Additionally, they should conduct a mental and emotional health screening to determine if you’re experiencing any perinatal depression or postpartum anxiety. It’s important to be honest with your provider while completing the screening questionnaire. If you’re experiencing even mild postpartum depression or anxiety, it can get much worse if left untreated. Take advantage of this one-on-one time with your provider by:

  • Being forthcoming: Offer information regarding your mental state, and be vocal about your questions and concerns. If your exhaustion, depression, or anxiety feels excessive, now is the time to let your doctor know. 

  • Bringing notes: If you worry that you’ll forget important details, or find it difficult to talk with your physician about how you’re feeling, a practical way to avoid this issue is to bring notes with your questions and concerns jotted down.

How to Support Healing Between Postpartum Exams

Your body is a self-healing organism, but that doesn’t mean it doesn’t benefit from a little help along the way. Ways you can encourage healing between your postpartum appointments include: 
  • Taking a postnatal vitamin: OBGYNs recommend postnatal vitamins for at least six months postpartum –and breastfeeding mothers should continue as long as they are nursing or pumping breast milk. Our Total Postnatal Gummies are a yummy way to obtain vital nutrients for postpartum health and lactation support.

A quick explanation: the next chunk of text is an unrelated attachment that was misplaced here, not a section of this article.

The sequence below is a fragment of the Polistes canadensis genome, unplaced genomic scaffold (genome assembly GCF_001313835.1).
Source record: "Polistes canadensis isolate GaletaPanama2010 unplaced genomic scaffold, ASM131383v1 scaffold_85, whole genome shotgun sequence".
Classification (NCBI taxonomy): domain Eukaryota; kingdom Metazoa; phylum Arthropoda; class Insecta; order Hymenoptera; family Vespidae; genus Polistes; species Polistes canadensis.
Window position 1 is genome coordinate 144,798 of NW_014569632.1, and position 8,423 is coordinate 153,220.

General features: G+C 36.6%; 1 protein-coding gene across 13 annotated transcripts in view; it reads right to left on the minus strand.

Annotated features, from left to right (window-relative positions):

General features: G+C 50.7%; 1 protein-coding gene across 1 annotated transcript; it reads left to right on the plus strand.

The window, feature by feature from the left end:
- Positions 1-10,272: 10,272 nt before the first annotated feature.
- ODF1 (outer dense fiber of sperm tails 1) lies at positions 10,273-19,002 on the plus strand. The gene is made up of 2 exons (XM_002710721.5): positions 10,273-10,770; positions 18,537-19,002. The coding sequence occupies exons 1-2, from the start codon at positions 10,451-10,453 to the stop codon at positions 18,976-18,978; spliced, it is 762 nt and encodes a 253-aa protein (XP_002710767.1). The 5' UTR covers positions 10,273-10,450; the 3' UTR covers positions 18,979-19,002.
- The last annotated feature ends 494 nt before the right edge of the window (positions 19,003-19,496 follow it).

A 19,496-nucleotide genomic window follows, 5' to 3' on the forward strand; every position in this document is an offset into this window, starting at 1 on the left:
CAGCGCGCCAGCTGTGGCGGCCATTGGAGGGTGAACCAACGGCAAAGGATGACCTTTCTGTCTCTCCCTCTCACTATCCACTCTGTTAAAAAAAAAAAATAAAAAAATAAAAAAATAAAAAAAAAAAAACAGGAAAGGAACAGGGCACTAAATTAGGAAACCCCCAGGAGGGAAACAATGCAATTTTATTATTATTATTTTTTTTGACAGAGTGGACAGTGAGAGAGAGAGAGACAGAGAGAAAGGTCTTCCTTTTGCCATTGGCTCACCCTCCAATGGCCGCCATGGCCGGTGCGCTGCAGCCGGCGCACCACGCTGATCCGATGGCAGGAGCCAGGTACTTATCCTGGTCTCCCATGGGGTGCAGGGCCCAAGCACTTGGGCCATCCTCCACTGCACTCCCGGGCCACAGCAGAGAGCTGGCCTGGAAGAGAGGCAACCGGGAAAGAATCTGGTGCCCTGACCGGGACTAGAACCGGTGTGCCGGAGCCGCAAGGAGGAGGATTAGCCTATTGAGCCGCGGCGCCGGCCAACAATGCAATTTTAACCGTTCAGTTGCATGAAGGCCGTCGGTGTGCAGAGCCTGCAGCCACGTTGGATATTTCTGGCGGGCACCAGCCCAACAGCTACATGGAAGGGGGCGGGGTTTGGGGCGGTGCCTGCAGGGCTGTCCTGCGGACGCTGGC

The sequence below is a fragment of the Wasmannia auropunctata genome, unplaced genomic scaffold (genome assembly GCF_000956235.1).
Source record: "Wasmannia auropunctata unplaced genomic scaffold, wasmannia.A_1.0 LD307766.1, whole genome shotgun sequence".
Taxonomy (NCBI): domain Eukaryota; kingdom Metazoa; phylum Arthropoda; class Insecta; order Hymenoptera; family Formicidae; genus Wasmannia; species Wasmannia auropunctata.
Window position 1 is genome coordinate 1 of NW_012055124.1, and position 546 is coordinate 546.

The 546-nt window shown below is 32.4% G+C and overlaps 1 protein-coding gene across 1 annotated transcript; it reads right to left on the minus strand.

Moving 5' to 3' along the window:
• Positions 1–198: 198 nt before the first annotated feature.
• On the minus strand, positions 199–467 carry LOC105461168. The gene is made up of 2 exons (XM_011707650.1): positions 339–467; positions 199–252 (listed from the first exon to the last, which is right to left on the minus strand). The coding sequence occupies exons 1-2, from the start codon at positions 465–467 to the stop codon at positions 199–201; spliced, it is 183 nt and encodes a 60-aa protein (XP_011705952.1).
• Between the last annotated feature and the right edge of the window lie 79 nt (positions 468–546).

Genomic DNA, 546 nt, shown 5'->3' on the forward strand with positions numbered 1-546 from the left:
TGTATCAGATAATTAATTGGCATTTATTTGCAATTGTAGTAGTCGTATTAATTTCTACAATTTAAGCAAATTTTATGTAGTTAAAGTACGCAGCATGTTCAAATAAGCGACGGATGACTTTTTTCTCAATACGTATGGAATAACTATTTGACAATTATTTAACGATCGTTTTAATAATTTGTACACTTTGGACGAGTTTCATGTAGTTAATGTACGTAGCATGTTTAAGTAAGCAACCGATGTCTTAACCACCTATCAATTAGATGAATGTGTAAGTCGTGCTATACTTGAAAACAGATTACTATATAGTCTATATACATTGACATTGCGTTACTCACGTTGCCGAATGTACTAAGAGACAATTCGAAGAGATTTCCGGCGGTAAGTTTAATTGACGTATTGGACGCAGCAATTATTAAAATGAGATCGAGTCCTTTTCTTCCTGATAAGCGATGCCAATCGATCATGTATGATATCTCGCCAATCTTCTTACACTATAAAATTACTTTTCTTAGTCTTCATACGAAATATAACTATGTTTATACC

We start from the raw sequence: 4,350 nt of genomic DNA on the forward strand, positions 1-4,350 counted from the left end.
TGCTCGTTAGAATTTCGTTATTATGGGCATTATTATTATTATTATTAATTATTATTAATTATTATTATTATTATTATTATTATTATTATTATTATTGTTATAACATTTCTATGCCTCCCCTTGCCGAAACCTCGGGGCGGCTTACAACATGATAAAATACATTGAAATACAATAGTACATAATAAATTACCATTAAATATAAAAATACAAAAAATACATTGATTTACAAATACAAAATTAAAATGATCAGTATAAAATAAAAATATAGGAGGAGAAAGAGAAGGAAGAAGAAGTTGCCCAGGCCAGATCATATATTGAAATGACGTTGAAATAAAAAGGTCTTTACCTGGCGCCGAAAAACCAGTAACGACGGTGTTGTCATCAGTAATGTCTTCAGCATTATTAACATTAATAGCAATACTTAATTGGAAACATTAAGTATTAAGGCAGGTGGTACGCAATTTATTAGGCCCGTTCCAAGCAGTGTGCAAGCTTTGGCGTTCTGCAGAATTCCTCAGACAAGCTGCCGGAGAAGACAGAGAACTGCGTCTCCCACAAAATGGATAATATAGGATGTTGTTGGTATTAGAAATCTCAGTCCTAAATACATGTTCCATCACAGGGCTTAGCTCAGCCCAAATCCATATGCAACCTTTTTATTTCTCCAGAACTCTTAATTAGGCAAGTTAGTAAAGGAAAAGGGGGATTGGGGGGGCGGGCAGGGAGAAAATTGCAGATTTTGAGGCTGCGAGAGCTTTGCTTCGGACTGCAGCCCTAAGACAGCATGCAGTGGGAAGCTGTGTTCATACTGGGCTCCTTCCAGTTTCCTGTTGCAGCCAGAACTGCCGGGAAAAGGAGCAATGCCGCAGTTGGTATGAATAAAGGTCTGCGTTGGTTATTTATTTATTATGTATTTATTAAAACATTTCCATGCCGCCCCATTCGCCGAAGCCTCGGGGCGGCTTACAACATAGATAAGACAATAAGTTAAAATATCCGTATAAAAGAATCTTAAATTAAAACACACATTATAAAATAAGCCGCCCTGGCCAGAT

• Prioritize your recovery: Our Postpartum Recovery Tea is an excellent addition to your recovery strategy. With key herbs to support you after labor –like Red Raspberry Leaf to promote uterine toning and help ease postpartum cramps, and Ginger to stimulate healing and decrease inflammation.
  • Take it easy: Don’t overdo it between appointments, one quick way to set your postpartum recovery back is to go too hard. It’s perfectly ok to ease back into the day-to-day at a gingerly pace, and please, accept help whenever possible. 


If you’re interested in learning more about the postpartum period of pregnancy read on:

What is Postpartum and How Long Does it Last?

Postpartum Recovery Tips Your OB-GYN Wants You to Know

Understanding Your Fourth Trimester: Just the Facts